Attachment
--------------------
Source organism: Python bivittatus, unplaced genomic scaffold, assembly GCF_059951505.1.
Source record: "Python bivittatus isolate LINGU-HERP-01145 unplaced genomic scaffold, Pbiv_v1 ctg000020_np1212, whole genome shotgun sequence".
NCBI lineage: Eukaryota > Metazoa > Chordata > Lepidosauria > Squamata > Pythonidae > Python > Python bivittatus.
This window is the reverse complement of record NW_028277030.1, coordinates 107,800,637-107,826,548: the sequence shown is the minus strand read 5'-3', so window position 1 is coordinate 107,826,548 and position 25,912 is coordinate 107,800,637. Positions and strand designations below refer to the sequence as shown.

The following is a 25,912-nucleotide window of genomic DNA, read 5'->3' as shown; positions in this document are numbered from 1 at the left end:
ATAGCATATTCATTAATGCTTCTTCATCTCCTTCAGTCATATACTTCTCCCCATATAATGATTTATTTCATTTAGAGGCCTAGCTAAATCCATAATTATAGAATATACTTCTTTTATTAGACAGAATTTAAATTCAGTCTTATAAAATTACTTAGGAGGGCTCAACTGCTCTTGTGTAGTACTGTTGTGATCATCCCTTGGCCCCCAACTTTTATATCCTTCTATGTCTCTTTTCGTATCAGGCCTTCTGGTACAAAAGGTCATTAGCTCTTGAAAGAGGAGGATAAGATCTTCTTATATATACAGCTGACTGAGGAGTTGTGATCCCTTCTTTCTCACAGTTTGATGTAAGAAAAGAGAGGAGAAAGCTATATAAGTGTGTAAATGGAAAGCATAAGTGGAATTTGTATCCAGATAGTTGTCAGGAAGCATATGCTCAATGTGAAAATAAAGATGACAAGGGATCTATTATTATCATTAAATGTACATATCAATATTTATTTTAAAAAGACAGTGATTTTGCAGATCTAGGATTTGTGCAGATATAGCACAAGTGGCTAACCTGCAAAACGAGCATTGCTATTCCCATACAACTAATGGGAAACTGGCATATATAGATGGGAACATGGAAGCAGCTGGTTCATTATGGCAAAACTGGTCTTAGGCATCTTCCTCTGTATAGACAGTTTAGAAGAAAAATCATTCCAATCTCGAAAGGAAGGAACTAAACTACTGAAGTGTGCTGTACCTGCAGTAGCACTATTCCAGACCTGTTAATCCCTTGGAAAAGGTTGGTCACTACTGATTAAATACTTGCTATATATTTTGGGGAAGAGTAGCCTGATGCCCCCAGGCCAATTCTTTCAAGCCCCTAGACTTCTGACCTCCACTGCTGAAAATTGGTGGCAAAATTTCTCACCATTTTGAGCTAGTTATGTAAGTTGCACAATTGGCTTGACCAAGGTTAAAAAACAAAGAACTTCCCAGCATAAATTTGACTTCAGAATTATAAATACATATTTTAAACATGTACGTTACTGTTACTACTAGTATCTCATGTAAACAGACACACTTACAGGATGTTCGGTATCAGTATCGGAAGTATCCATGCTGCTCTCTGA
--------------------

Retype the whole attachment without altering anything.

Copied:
Source organism: Python bivittatus, unplaced genomic scaffold, assembly GCF_059951505.1.
Source record: "Python bivittatus isolate LINGU-HERP-01145 unplaced genomic scaffold, Pbiv_v1 ctg000020_np1212, whole genome shotgun sequence".
NCBI lineage: Eukaryota > Metazoa > Chordata > Lepidosauria > Squamata > Pythonidae > Python > Python bivittatus.
This window is the reverse complement of record NW_028277030.1, coordinates 107,800,637-107,826,548: the sequence shown is the minus strand read 5'-3', so window position 1 is coordinate 107,826,548 and position 25,912 is coordinate 107,800,637. Positions and strand designations below refer to the sequence as shown.

The following is a 25,912-nucleotide window of genomic DNA, read 5'->3' as shown; positions in this document are numbered from 1 at the left end:
ATAGCATATTCATTAATGCTTCTTCATCTCCTTCAGTCATATACTTCTCCCCATATAATGATTTATTTCATTTAGAGGCCTAGCTAAATCCATAATTATAGAATATACTTCTTTTATTAGACAGAATTTAAATTCAGTCTTATAAAATTACTTAGGAGGGCTCAACTGCTCTTGTGTAGTACTGTTGTGATCATCCCTTGGCCCCCAACTTTTATATCCTTCTATGTCTCTTTTCGTATCAGGCCTTCTGGTACAAAAGGTCATTAGCTCTTGAAAGAGGAGGATAAGATCTTCTTATATATACAGCTGACTGAGGAGTTGTGATCCCTTCTTTCTCACAGTTTGATGTAAGAAAAGAGAGGAGAAAGCTATATAAGTGTGTAAATGGAAAGCATAAGTGGAATTTGTATCCAGATAGTTGTCAGGAAGCATATGCTCAATGTGAAAATAAAGATGACAAGGGATCTATTATTATCATTAAATGTACATATCAATATTTATTTTAAAAAGACAGTGATTTTGCAGATCTAGGATTTGTGCAGATATAGCACAAGTGGCTAACCTGCAAAACGAGCATTGCTATTCCCATACAACTAATGGGAAACTGGCATATATAGATGGGAACATGGAAGCAGCTGGTTCATTATGGCAAAACTGGTCTTAGGCATCTTCCTCTGTATAGACAGTTTAGAAGAAAAATCATTCCAATCTCGAAAGGAAGGAACTAAACTACTGAAGTGTGCTGTACCTGCAGTAGCACTATTCCAGACCTGTTAATCCCTTGGAAAAGGTTGGTCACTACTGATTAAATACTTGCTATATATTTTGGGGAAGAGTAGCCTGATGCCCCCAGGCCAATTCTTTCAAGCCCCTAGACTTCTGACCTCCACTGCTGAAAATTGGTGGCAAAATTTCTCACCATTTTGAGCTAGTTATGTAAGTTGCACAATTGGCTTGACCAAGGTTAAAAAACAAAGAACTTCCCAGCATAAATTTGACTTCAGAATTATAAATACATATTTTAAACATGTACGTTACTGTTACTACTAGTATCTCATGTAAACAGACACACTTACAGGATGTTCGGTATCAGTATCGGAAGTATCCATGCTGCTCTCTGA